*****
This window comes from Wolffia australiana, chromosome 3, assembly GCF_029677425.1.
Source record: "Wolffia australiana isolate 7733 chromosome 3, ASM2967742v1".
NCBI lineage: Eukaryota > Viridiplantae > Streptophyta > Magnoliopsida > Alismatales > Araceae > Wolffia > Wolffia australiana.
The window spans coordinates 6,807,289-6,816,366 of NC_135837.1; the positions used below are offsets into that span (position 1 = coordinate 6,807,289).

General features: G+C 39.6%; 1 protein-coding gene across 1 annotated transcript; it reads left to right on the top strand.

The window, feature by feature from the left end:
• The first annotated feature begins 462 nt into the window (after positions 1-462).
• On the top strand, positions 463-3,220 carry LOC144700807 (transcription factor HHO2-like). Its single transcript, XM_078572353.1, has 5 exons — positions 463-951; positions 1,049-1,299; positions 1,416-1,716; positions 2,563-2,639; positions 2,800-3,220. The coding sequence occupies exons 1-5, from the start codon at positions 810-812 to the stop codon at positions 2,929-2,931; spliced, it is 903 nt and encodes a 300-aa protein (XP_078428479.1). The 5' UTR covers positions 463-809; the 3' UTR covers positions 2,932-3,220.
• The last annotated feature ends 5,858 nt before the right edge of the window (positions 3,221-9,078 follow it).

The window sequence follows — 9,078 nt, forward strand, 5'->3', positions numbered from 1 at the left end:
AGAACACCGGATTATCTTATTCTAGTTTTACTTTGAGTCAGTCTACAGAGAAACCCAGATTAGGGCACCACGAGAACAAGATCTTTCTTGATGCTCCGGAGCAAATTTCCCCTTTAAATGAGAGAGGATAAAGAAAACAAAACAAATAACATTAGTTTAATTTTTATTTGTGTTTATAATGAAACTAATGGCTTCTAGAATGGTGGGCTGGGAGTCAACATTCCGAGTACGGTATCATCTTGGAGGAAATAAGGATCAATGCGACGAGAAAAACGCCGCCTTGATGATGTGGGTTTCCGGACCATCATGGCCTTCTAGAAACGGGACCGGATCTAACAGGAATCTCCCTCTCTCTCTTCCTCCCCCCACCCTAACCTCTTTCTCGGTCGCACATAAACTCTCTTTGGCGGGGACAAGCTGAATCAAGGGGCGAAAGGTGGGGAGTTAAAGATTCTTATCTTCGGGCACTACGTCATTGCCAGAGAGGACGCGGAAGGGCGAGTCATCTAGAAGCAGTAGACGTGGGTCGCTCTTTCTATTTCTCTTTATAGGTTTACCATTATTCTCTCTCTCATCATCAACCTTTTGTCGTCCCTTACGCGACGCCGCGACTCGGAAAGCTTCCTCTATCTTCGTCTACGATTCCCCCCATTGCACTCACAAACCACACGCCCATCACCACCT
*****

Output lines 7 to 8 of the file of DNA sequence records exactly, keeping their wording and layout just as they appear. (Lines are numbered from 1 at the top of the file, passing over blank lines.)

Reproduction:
• The first annotated feature begins 462 nt into the window (after positions 1-462).
• On the top strand, positions 463-3,220 carry LOC144700807 (transcription factor HHO2-like). Its single transcript, XM_078572353.1, has 5 exons — positions 463-951; positions 1,049-1,299; positions 1,416-1,716; positions 2,563-2,639; positions 2,800-3,220. The coding sequence occupies exons 1-5, from the start codon at positions 810-812 to the stop codon at positions 2,929-2,931; spliced, it is 903 nt and encodes a 300-aa protein (XP_078428479.1). The 5' UTR covers positions 463-809; the 3' UTR covers positions 2,932-3,220.